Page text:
Fundraising via bonds on private placement basis climbs 14% to Rs 7.72 lakh cr in FY 21

Fundraising via bonds on private placement basis climbs 14% to Rs 7.72 lakh cr in FY 21

New Delhi: Listed firms mopped up Rs 7.72 lakh crore through issuance of bonds on private placement basis in 2020-21, an increase of 14 per cent from the preceding fiscal, supported by low interest rate and surplus liquidity in the system. This also marks the highest level of fund raising through such a route in a financial year.

Going forward, sustainability of growth trend mainly depends upon trajectory of cost of funds and incremental liquidity in the system, Binod Modi, head – strategy at Reliance Securities said.

According to data available with markets regulator Sebi, companies listed on BSE and NSE garnered a total of Rs 7.72 lakh crore through issuance of bonds in the just concluded financial year, much higher than Rs 6.75 lakh crore raised in 2019-20.

In 2018-19, listed entities raised Rs 6.1 lakh crore, Rs 5.99 lakh crore in 2017-18 and Rs 6.4 lakh crore in 2016-17.

However, debt raised through such a route stood as low as Rs 1.18 lakh crore in 2007-08. Data prior to this was not available with Sebi.

The funds were mopped up to strengthen balance sheets, retire existing debt and to support working capital requirements.

Harsh Jain Co-founder and COO Groww said that one reason behind companies choosing this route is that the interest cost on bond issuance is relatively low.

In addition, banks and NBFCs have also been hesitant to issue large loans to corporates on account of rising NPAs (non-performing assets), he added.

“Considering low interest rates, and high appetite from institutional investors and capital expansion plans of many companies, there is an additional interest in raising money from issuance of private placement of bonds,” Divam Sharma, co-founder of Green Portfolio, said.

Reliance Securities’ Modi said that a persistent low interest rate cycle and surplus liquidity in the system aided growth in bond issuance through private placements.

Additionally, the introduction of a special liquidity window by the RBI for select sectors during the year also supported growth, he added.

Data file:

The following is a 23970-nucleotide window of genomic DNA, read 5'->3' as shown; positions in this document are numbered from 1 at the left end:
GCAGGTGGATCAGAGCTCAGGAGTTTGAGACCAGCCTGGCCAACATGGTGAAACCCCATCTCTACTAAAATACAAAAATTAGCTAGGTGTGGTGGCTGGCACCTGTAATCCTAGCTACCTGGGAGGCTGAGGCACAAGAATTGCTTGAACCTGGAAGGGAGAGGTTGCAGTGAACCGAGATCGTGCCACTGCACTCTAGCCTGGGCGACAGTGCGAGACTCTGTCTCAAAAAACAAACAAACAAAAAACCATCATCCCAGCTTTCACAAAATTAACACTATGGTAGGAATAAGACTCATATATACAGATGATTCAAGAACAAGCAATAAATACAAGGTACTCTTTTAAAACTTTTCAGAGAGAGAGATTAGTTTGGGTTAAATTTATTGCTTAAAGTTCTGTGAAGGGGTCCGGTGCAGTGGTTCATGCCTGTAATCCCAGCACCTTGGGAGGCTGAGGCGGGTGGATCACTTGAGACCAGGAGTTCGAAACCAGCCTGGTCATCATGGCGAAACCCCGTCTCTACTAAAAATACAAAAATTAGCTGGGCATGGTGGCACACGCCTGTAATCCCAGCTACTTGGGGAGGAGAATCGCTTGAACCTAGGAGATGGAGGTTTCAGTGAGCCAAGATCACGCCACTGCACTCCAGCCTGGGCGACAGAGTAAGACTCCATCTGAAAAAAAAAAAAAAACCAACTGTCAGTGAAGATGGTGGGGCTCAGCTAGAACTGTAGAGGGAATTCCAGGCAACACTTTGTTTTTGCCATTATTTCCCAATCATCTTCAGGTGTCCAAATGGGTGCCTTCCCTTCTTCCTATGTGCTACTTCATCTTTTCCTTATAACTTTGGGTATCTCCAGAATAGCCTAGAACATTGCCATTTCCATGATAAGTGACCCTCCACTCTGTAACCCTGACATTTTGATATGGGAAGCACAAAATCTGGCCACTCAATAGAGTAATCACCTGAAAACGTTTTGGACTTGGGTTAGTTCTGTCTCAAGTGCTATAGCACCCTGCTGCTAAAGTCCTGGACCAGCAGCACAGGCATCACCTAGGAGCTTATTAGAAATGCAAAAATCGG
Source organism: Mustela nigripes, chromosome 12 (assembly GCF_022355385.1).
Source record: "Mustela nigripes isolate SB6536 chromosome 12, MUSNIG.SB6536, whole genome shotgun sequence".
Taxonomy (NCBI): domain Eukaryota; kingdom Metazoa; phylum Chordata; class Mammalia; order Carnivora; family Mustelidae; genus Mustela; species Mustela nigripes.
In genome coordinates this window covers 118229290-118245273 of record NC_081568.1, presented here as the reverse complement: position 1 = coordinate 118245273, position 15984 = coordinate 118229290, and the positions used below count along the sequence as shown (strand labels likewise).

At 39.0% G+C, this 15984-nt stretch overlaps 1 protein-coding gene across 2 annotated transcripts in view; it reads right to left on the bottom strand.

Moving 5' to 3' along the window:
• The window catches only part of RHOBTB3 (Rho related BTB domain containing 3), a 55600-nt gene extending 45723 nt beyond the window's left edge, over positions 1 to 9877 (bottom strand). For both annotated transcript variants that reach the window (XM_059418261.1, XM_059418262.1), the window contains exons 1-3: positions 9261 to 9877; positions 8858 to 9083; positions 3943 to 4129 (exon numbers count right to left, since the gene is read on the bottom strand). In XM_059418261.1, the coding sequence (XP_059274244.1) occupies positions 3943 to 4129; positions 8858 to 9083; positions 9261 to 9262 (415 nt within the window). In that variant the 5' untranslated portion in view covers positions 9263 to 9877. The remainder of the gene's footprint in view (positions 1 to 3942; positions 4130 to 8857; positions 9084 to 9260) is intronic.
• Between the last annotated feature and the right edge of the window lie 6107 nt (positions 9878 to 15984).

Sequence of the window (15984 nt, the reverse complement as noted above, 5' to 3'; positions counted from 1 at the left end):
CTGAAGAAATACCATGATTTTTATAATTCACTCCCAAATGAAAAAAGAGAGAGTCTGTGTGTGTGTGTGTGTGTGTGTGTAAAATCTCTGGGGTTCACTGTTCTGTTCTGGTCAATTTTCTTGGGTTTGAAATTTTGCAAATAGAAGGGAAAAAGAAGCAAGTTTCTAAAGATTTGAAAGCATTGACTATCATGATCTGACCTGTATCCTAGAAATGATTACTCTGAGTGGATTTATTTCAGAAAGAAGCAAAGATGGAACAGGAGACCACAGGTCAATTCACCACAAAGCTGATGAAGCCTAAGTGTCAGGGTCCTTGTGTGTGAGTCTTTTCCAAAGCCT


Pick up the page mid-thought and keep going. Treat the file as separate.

According to Kaushlendra Singh Sengar, founder of Invest19 Technologies, companies raised funds via private placement due to its structural advantage to meet the needs of entrepreneurs and investors. It is a cost and time-effective method of raising funds.

Above all, it does not require detailed compliance of formalities as required with a public issue, he added.

In terms of numbers, 1,995 issuances took place in the period under review, as compared to 1,787 in 2019-20.

In private placements, firms issue securities or bonds to institutional investors.

Green Portfolio’s Sharma said that many banks have raised money through private placement of Basel-III compliant bonds as there is an increasing appetite from some domestic financial institutions including LIC to participate in such offerings.

Invest19 Technologies’ Sengar believes that fund raising through the route is most likely to see a surge in private placements of bonds in the ongoing fiscal as the economy is suffering from the COVID-19 crisis.

As the country is battling the resurging of COVID cases, so going forward, the central bank may reduce the interest rate to maintain sufficient liquidity in the economy. With the low interest rates and regulatory advantage, the companies can garner more funds on a private placement basis, he added.

The trend of higher fund raising through debt raised on the private placement basis should continue in FY22 considering high liquidity, high appetite of institutional investors and upcoming capex plans from many corporates, Sharma said.

However, Reliance Securities’ Modi is of the view that cost of funds is unlikely to remain as low as witnessed in the last two years and therefore any noticeable growth in fund raising through debt private placement does not look to be on the cards in FY22.

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